Jon you clearly miss the point. its just that if a blog has a professional sounding name, it is okay to be indexed by news sites, while its not okay for a personal blogger site. I mean there has to be a similar standard. I could not care less if they list me or not – i have my own audiencce, thank you very much and I have acquired them the hard way: writing stuff that matters. I think what I am trying to bring up is a legitimate issue that faces the blogsphere, as it grows up.
What would be your solution? It seems that trying to decide who fits into what category is very subjective, especially due to the many variations blogs have taken.
I also agree that award sites like 2004weblogawards.com and the Webby Awards are crap. If they really wanted to do a good job in selecting blogs for a particular category, they should:
1.Let readers submit their favorite sites
2.Let users rank the final list and narrow it down to the top 10
3.Poll the users to decide who the winner is (ÄúReader Choice AwardÄù) and have an in-house panel pick their winner from the top 10 list (ÄúCritics Choice AwardÄù).
FYI – the Webby Awards charge Web Publisher $195 to have a single site considered ($150 for additional sites – http://www.web
Sorry, but I have to ask the obligatory, “So?”
Who cares if your blog shows up in Yahoo or not? Or Google News? I’d be probably safe in saying that a very, very high percentage of bloggers could care less where their blog shows up in whatever directories are out there.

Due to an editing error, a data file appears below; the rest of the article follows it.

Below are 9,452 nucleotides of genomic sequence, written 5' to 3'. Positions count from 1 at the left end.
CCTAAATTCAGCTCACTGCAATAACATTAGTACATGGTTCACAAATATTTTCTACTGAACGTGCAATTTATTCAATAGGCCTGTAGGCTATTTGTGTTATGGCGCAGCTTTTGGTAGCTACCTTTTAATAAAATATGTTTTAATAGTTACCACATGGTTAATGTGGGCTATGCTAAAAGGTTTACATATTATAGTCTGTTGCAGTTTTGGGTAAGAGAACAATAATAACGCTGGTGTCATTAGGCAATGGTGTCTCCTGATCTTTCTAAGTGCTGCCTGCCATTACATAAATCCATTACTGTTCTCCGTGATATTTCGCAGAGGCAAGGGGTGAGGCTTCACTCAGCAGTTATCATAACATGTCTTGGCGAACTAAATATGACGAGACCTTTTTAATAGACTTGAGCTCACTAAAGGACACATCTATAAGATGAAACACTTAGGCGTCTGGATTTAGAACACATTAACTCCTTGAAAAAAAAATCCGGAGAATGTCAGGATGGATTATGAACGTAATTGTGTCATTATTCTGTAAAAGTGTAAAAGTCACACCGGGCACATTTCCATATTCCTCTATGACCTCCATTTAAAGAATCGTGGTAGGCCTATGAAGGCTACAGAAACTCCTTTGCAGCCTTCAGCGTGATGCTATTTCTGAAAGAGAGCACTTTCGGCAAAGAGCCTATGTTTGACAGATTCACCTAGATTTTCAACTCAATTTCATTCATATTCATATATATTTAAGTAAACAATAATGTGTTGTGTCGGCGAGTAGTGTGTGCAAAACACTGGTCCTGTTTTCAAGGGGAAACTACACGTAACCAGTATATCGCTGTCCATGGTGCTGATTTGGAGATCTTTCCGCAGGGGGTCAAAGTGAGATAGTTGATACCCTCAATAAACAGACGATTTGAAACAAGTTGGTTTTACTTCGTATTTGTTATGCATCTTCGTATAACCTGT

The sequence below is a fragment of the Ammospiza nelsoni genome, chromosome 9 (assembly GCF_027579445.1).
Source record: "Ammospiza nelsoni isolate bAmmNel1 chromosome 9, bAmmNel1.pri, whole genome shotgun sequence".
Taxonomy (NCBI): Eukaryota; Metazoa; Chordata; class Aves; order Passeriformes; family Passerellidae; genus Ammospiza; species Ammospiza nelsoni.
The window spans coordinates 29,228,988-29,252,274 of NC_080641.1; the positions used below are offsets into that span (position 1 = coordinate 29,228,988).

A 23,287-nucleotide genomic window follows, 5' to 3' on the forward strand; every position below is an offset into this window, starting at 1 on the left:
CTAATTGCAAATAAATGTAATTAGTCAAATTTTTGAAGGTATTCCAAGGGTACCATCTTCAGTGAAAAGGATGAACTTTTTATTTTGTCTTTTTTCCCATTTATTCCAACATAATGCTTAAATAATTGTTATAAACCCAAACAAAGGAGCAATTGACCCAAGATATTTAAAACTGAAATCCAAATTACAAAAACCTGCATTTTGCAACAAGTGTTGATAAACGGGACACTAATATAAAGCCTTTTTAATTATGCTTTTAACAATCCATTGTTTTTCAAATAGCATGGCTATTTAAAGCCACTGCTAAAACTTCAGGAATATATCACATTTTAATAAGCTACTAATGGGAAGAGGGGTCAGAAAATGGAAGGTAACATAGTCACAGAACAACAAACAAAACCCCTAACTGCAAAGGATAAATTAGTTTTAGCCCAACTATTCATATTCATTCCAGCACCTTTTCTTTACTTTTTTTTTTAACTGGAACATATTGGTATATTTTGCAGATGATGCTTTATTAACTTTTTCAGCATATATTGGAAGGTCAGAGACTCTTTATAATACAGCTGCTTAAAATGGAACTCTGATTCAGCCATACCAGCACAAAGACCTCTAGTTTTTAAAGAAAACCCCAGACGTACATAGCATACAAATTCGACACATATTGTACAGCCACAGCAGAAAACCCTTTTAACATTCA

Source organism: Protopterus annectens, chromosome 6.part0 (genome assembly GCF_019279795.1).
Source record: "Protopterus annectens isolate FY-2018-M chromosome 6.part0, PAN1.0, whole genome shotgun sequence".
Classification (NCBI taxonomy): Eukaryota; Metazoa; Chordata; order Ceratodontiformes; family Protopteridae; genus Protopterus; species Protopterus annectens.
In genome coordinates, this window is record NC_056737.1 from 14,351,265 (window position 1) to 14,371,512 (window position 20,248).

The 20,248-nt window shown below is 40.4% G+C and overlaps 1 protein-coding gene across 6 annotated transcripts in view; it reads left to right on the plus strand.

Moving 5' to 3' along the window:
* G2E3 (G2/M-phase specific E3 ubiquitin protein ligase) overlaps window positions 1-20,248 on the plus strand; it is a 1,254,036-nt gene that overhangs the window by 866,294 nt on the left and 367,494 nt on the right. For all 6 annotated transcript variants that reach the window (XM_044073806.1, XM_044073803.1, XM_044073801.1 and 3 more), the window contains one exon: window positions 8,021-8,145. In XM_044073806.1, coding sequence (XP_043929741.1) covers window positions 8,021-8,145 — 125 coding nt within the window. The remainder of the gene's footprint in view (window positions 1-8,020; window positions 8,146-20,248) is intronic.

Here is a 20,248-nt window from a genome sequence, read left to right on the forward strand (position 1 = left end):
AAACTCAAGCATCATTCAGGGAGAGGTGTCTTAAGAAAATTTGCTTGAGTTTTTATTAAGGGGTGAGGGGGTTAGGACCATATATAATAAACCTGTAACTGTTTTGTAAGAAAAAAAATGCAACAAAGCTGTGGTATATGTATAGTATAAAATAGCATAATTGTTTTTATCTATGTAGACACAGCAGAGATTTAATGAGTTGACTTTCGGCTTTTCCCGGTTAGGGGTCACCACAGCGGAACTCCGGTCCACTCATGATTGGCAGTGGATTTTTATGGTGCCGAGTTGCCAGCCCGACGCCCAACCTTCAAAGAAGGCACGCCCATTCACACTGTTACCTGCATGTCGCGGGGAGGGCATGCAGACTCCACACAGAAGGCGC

You say it’s the “End of the Personal Blogger”, but what do you really mean? Do you mean, “It’s the End of the Personal Blogger Who’s Goal is to be A-List”? Or, “It’s the End of the Personal Blogger Who’s Trying to Make a Living off Blogging”? If so, your take on why people blog is pretty skewed. I don’t have the definitive answer on why people blog, and nobody else does either, but I can guarantee that it’s not to get themselves listed on Yahoo or Google News.
Why does there have to be a “standard” for what kinds of blogs get indexed by news sources. Blogs got where they are by people doing whatever they want and specifically not conforming to a standard. Trends exist, yes, but they are fluid just like so many other aspects of blogs.
Lay down a standard for what gets indexed by news sources and all you get is another fixed media construct. People will break away from it and “do their own thing” exactly the same way bloggers have broken away from the long-standing corporate media constructs.
Perhaps it could be the fact that the number of personal bloggers has exploded so much that somehow people have stopped trusting them as sources – and so the news sites in response have stopped indexing them? I know that it’s just a veneer, there’s no real difference, but for some of those people looking at the ‘source’ of the info, it matters.
Or maybe it’s just that these news aggregators assume that corporate-run blogs are filtered through an editor, and are wary of hearsay? Again, an assumption that may not be true, but that may still underlie the preferences.
What’s weird to me is that many media corporate brand names are actually just personal names: Bloomberg, Reuters, the Associated Press (okay, kidding on one of them).
Dylan and Daryl, thanks for your insightful comments. I think you make valid arguments, but since I can speak from my perspective, here is what I think. So for news aggregators to get link some and leave others doesn’t make sense. either they make a standard policy around it – blogs okay, blogs not okay – and stick to it. but the issue and perhaps i was not clear is that blog with a pro-sounding name but of inferior quality is all right, and other with an am-sounding name with better content is not good enough. that pisses me off.